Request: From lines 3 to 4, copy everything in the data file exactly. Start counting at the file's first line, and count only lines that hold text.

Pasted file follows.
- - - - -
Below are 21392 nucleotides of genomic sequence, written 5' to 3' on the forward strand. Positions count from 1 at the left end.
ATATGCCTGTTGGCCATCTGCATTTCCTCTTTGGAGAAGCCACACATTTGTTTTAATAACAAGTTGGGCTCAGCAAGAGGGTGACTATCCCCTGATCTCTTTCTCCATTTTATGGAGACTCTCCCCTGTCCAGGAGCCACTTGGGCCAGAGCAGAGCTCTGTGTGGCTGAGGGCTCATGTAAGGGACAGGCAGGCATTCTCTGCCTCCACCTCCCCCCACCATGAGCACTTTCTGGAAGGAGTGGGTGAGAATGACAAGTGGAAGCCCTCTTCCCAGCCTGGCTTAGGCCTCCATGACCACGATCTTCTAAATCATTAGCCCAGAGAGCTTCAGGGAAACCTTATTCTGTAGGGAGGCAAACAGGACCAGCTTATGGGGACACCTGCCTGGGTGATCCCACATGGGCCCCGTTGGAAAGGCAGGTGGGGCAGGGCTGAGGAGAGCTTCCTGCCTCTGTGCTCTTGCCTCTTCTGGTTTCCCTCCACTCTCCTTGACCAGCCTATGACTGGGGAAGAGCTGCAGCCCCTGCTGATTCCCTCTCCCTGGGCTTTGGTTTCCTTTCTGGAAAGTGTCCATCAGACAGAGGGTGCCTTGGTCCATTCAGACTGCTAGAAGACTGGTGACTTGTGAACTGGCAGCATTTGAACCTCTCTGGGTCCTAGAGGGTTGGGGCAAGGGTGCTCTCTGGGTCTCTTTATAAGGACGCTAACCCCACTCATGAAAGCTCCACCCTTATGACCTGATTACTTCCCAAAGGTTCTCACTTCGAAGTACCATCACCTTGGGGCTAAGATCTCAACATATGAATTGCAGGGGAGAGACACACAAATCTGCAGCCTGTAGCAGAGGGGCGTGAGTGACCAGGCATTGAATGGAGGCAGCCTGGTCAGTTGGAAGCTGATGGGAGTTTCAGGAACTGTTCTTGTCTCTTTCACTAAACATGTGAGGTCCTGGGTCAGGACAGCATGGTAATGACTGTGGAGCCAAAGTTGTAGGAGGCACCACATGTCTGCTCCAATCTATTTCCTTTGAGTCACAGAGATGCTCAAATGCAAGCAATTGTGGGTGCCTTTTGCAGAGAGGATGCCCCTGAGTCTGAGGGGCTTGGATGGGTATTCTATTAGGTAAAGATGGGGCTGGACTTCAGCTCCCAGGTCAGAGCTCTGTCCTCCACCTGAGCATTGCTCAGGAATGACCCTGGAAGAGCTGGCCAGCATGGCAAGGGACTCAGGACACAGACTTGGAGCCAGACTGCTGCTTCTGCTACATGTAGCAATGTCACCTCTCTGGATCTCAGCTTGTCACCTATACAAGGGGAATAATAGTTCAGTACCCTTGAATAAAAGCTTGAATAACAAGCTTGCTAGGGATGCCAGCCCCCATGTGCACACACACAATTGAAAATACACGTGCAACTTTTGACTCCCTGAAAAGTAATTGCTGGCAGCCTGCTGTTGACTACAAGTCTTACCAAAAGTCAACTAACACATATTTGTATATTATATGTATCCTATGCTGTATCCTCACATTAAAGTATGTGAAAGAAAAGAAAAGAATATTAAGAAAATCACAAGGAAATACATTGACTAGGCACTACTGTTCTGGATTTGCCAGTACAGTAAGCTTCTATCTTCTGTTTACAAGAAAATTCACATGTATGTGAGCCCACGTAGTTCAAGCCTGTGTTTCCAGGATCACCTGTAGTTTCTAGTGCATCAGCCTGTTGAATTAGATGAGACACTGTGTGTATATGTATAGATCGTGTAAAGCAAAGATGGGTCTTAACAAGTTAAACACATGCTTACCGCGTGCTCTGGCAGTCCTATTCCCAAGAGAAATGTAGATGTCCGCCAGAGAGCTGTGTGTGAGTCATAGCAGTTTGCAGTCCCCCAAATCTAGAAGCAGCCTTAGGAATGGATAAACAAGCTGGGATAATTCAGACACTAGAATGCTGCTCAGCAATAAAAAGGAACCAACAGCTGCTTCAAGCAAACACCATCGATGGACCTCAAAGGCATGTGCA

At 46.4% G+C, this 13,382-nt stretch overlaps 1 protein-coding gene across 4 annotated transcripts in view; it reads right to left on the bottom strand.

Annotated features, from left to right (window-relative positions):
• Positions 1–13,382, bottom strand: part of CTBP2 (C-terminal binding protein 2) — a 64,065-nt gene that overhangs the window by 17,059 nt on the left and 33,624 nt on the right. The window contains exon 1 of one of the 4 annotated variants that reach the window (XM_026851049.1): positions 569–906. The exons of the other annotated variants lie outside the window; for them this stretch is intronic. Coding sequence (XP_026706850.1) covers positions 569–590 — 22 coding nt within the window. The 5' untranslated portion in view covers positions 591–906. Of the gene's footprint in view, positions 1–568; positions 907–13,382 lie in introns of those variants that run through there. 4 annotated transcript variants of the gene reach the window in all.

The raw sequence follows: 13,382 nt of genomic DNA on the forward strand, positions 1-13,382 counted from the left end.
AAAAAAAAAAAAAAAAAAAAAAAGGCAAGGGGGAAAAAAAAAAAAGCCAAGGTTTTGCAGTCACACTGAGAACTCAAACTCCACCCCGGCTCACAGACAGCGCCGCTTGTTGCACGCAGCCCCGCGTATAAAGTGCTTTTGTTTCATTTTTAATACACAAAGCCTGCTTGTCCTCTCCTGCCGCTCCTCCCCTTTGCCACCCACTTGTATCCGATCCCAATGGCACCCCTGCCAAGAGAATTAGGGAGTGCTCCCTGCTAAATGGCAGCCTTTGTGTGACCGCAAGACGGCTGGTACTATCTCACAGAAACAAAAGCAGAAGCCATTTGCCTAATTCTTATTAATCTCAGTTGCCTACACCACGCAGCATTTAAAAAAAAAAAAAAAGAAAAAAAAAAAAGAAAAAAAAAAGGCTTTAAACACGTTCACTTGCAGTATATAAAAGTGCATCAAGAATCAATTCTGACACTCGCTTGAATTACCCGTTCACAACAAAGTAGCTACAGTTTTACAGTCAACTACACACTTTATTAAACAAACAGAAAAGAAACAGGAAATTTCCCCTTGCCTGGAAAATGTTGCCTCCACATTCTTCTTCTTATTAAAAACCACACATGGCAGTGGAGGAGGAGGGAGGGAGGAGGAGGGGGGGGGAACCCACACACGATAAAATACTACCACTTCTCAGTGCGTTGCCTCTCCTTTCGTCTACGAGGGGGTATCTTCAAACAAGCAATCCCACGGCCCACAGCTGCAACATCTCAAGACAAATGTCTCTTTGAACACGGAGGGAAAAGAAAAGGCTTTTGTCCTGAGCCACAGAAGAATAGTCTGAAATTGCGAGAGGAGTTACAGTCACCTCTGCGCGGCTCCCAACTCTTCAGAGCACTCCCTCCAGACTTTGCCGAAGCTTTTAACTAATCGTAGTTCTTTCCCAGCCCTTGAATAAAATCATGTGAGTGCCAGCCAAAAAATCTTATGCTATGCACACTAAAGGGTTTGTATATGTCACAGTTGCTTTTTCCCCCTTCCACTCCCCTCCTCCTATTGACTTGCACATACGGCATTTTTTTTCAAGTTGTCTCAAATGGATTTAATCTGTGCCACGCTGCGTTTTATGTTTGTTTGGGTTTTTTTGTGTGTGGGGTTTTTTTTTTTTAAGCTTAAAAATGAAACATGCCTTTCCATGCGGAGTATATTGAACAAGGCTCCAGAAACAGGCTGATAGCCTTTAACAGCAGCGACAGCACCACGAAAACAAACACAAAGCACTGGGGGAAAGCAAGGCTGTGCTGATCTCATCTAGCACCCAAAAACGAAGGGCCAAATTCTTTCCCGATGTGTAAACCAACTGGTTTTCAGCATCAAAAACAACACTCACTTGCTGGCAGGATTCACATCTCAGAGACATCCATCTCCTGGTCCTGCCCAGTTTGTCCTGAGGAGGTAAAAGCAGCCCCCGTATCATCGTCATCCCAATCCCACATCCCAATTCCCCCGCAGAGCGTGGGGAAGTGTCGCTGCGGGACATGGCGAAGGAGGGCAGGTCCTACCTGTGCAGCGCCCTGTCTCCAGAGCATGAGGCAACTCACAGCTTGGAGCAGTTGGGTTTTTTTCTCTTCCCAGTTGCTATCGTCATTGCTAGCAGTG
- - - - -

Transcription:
At 46.4% G+C, this 13,382-nt stretch overlaps 1 protein-coding gene across 4 annotated transcripts in view; it reads right to left on the bottom strand.

Annotated features, from left to right (window-relative positions):